Thursday, December 30, 2010

TBs TechTips 32 - LEGO Compass without magnets

New Scientist TV brings us a video that teaches how to build a Compass out of LEGO Technic elements, without using any magnet.
That might sound impossible, but the ancient Chinese worked out how to make it 4500 years ago. An ingenious combination of gears and wheels ensures allows to have a needle on a "pointing chariot" that always points in the same direction as it moves and changes direction.

Find how!...

Like at another example that we saw recently, it turns evident that ancient civilizations mastered the gear mechanisms and maths, much earlier and beyond what we might have imagined!


Wiseman_2 said...

My only question is... how do you know what direction it's pointing in the first place?
Unless you calibrated it with an actual compass... I suppose the Ancient Chinese probably used the sunrise or some such equivelant.

TechnicBRICKs said...

It doesn't necessarily meant to indicate the north. But maybe just to keep track of some initial direction.

Wonder however, if it wouldn't accumulate significant errors???

santi said...

I was thinking the same about the error accumulation. The device seems to assume a flat terrain. As soon as the terrain is uneven, the two wheels might actually turn at different speeds even if the vehicle is moving in a straight line (think of a bump for example). Assuming that roads in the past were not very well paved, I don't know if this was a very useful device. However, it makes a very nice mechanical demonstration, and it's pretty clever :)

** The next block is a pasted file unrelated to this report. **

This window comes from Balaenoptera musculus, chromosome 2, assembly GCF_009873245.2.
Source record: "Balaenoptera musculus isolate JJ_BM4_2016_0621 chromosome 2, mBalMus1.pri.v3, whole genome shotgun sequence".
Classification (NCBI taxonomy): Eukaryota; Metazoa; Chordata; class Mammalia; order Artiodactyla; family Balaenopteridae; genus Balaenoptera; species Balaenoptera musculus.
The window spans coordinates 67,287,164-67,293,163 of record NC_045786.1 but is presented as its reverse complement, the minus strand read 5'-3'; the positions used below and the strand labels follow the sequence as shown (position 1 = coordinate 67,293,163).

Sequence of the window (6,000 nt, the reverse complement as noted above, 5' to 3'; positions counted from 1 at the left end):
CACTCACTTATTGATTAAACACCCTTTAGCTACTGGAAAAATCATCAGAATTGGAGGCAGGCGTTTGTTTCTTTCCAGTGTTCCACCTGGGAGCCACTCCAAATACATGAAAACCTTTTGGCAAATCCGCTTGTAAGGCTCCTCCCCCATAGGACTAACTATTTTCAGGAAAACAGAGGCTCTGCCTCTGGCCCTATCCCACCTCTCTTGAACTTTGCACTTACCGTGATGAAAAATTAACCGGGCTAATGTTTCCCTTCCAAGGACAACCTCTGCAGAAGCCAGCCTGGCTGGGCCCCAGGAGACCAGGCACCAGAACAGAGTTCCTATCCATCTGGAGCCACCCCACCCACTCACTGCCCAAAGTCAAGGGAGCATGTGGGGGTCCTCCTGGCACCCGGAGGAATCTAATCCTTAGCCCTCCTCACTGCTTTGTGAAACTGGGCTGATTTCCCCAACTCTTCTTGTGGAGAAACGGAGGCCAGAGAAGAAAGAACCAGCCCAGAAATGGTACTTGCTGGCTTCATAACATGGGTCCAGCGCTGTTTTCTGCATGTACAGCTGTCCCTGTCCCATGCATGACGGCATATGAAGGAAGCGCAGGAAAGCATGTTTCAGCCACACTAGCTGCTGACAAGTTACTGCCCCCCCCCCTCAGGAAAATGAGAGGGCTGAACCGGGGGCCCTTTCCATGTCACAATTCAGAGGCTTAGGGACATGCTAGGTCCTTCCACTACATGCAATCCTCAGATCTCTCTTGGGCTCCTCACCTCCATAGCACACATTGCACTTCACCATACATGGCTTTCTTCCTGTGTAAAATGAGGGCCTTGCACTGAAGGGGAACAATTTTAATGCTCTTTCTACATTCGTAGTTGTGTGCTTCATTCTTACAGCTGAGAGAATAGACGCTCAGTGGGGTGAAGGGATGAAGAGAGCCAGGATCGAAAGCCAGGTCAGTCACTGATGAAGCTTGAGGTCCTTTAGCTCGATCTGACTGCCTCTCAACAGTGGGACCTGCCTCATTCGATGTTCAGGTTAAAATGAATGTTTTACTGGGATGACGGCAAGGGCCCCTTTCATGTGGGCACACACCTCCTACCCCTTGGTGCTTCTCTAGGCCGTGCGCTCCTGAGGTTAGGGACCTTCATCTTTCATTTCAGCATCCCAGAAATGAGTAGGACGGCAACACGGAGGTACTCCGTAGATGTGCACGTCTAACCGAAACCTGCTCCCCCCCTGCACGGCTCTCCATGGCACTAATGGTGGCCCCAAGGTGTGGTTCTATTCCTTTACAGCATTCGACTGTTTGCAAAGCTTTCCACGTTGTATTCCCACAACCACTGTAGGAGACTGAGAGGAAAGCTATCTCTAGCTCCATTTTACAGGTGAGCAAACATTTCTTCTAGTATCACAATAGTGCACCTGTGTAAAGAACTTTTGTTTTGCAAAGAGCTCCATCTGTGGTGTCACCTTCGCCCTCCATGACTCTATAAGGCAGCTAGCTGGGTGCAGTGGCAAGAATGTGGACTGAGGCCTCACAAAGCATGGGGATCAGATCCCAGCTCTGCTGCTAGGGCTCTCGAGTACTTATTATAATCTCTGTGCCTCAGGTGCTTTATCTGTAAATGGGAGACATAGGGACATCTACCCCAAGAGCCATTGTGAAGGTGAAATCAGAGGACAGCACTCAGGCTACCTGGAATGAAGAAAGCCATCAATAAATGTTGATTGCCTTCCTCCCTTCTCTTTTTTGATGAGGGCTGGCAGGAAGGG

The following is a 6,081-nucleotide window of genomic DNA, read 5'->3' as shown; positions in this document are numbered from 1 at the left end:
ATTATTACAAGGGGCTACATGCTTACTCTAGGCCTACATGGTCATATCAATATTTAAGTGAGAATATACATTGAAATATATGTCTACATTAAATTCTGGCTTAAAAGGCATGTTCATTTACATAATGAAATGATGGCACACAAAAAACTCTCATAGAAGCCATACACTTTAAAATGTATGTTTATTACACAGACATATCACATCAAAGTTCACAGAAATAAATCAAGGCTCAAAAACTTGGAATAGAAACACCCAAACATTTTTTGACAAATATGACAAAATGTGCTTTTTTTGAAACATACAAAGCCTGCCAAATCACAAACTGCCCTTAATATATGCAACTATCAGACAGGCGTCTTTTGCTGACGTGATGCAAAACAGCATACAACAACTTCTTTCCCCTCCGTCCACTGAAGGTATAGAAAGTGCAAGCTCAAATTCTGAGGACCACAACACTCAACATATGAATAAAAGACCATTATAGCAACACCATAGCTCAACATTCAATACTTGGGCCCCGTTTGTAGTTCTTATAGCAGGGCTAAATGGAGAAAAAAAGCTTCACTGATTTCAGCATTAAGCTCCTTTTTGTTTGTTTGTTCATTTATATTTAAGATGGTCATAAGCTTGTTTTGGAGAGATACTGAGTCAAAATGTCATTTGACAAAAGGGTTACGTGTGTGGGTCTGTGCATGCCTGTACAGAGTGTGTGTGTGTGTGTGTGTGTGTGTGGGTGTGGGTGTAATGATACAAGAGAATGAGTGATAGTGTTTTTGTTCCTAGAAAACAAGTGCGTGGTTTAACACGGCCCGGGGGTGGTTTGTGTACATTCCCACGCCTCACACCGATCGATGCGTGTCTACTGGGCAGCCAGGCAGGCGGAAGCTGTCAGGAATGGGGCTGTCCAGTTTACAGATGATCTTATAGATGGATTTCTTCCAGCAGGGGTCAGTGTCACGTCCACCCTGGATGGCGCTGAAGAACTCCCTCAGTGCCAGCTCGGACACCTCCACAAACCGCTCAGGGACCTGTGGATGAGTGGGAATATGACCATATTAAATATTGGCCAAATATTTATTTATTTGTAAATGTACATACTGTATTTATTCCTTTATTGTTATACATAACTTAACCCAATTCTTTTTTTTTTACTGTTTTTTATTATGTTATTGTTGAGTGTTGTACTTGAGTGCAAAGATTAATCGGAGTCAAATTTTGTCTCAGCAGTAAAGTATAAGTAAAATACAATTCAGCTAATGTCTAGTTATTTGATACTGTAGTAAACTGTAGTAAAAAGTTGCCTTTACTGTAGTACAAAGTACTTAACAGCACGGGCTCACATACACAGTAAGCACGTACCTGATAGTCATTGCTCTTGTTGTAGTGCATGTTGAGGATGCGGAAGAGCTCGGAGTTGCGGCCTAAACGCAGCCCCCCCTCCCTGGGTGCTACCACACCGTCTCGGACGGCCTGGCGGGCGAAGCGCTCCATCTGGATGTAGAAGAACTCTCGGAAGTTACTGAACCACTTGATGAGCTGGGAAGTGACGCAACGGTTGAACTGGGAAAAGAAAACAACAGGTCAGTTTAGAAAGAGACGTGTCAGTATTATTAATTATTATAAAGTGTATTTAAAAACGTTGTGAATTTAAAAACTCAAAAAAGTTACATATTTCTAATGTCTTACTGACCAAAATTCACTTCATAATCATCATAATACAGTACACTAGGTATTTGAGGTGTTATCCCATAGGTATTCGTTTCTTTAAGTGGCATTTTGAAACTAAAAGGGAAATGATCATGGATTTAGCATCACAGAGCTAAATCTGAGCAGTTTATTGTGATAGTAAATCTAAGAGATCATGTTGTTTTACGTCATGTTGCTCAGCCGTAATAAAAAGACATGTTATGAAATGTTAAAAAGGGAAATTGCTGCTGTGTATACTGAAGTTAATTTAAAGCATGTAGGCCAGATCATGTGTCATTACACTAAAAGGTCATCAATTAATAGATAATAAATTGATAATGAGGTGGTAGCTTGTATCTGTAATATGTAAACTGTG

Hunter Chiou said...

I made my car too.

Al said...

This is very clever, especially that long ago when it was created. But in the model there is a final 24t - 40t reduction. Wouldn't that make it too slow?

Unknown said...

dude... I built one like that two years ago, when I was twelve! it was smaller than this one, too. If I would have known that it would get this much attention I would have posted it on YT right away..


Alcedo said...

you can use this mechanism in a tank,to keep it focused on its target, and then use an additional motor to turn.

Anonymous said...

It is actually a kind of subtractor.


Jetro said...

Saw this some years back and the one I most remember is this page about the South Pointing Chariot, originally a chinese invention:

Anonymous said...

I built one of those things very similar when I was in 7th grade in 1984. Phil

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